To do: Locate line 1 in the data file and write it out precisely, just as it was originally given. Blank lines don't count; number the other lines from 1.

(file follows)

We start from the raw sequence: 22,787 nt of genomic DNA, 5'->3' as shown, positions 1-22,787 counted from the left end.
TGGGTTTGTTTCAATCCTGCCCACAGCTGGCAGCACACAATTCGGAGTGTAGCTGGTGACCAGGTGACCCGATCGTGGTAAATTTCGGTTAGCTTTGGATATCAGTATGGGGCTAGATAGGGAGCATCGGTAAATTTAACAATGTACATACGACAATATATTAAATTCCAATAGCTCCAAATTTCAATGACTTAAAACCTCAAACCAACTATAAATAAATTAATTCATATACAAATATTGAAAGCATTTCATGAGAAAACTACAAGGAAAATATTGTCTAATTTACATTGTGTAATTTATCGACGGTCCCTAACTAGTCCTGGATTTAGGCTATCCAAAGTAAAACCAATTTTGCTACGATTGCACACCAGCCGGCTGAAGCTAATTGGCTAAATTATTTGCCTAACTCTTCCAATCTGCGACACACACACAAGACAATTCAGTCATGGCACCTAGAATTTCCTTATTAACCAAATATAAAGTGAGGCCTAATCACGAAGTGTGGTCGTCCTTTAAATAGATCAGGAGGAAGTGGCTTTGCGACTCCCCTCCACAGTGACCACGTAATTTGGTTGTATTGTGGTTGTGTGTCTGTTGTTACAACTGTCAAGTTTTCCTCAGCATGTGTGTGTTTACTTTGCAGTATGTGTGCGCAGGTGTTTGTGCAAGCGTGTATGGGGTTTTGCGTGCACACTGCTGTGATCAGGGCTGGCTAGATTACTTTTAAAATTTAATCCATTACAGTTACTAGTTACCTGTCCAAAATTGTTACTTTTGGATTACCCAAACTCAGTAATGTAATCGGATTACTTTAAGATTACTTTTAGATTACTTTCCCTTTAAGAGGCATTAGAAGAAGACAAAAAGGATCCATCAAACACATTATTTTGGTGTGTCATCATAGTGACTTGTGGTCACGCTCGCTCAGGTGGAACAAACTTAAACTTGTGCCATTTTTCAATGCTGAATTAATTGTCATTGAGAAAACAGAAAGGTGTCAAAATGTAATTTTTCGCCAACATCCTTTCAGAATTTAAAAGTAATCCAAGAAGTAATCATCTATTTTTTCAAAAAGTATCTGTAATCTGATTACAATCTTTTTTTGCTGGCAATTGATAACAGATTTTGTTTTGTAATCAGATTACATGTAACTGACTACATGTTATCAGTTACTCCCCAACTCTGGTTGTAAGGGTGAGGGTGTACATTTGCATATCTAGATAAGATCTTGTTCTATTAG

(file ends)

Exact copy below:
We start from the raw sequence: 22,787 nt of genomic DNA, 5'->3' as shown, positions 1-22,787 counted from the left end.